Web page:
Telephone interpreters may have several calls a day-each one necessitating particular attention in a specific field. When working with an interpreter over the phone, there are a few things you should maintain in mind to ensure your name is managed rapidly and successfully.
Your role
Always speak in first person, just as you would in normal conversation. For example, say, “Do you have a fever?” rather than “Ask her if she has a fever, please.”

Immediately introduce yourself to the circumscribed-English proficient (LEP) client and explain your reason for calling. Telephone interpretation is “consecutive” interpretation. That means you will experience pauses when the interpreter repeats each statement in the respective language. After you speak one-two sentences or finish a thought, pause to give the interpreter enough time to interpret. Be prepared to explain some things in more detail for the telephone interpreter. Some terminology and concepts may not have an equivalent in the target language. Control the conversation. The telephone interpreter is only there to interpret. You are responsible for making sure the LEP client receives the same service as an English-speaking client. Ask the interpreter and the LEP client questions to ensure they understand what you want to pass. Avoid asking the interpreter for his/her opinion about the situation being interpreted. We tin accommodate three-way telephone interpretation name. Tell the call center agent the name and phone number of the third party, and they will arrange the call for you. The interpreter cannot facilitate this for you. You must ask the call center agent at the beginning of the name. Follow up by providing us with feedback about your interpretation services. Your telephone interpreter’s role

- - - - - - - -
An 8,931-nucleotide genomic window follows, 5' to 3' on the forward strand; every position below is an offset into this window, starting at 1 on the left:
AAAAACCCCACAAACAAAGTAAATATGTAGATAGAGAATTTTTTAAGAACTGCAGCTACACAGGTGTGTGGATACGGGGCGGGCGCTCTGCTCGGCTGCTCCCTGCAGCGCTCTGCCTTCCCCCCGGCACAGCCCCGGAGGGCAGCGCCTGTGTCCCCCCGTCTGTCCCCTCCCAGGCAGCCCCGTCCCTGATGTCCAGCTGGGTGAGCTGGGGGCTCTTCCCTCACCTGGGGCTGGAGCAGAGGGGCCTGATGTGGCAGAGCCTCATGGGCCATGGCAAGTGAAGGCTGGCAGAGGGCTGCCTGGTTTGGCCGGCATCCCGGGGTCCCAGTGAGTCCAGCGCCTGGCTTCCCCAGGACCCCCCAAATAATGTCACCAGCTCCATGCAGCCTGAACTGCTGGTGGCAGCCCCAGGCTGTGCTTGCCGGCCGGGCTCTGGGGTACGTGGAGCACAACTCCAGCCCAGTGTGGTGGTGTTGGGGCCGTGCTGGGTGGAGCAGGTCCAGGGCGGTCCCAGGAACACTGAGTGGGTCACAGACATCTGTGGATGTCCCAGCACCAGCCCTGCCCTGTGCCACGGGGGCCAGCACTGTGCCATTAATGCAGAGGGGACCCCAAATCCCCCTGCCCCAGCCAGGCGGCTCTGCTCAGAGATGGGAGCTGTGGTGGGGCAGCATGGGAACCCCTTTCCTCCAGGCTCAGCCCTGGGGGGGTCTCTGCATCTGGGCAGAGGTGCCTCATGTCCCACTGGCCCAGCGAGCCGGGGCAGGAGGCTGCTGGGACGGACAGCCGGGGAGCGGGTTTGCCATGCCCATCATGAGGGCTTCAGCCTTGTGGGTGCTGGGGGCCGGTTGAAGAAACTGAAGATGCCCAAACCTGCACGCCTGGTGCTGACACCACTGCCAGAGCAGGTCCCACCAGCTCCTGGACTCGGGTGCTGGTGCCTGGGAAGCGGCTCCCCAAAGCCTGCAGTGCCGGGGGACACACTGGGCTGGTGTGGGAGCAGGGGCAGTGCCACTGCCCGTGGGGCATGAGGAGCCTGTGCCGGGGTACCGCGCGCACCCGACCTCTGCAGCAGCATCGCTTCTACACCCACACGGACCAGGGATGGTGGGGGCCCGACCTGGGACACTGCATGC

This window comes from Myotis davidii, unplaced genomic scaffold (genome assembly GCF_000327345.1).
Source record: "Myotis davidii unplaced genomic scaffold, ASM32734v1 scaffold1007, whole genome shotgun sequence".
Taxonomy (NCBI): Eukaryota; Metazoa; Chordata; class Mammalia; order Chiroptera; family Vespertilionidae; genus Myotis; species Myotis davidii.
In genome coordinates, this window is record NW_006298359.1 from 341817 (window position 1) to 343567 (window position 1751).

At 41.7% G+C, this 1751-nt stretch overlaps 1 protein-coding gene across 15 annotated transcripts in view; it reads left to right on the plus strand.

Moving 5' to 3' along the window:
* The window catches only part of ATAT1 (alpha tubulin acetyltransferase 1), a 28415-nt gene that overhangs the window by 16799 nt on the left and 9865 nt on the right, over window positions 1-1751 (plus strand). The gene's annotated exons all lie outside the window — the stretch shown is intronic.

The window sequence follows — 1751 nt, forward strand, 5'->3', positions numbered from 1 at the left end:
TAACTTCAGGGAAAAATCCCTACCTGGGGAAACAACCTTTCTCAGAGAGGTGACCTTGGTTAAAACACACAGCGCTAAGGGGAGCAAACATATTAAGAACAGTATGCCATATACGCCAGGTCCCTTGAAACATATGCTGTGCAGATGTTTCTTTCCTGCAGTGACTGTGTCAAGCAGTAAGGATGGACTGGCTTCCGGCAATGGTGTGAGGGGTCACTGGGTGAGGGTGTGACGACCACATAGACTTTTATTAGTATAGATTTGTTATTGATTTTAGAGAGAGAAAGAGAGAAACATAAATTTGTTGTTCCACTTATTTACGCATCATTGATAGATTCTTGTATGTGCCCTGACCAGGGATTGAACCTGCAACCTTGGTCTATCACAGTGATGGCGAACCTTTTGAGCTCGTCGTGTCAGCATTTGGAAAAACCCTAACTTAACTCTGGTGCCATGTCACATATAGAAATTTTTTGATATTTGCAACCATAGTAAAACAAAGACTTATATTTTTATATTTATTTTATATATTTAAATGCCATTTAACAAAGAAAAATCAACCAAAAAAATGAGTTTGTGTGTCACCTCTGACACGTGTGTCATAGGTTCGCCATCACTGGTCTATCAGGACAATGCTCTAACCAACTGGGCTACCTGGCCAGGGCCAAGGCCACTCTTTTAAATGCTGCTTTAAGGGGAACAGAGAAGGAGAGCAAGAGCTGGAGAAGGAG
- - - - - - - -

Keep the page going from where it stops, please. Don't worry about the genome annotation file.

We expect our interpreters to meet high standards and want to know when they are meeting our expectations. To that end, your feedback is critical.
Make sure your interpreter introduces himself/herself using a first name and ID number. They are not required to provide a last name. Your interpreter should not have a side conversation with you or the client. He or she must relay everything that is said back to you or your client. This includes any advice that the client may ask of the interpreter. Your interpreter should not discuss anything unrelated to the telephone interpretation assignment.
About the Author:
CTS LanguageLink delivers professional translation services in more than 100 languages. We provide over-the-phone interpretation services, on-site interpretation services, as well as a suite of professional translation services for your website, written collateral, or software.

Title: Tips and Advice: How to Work with a Telephone Interpreter
Keywords: professional translation services

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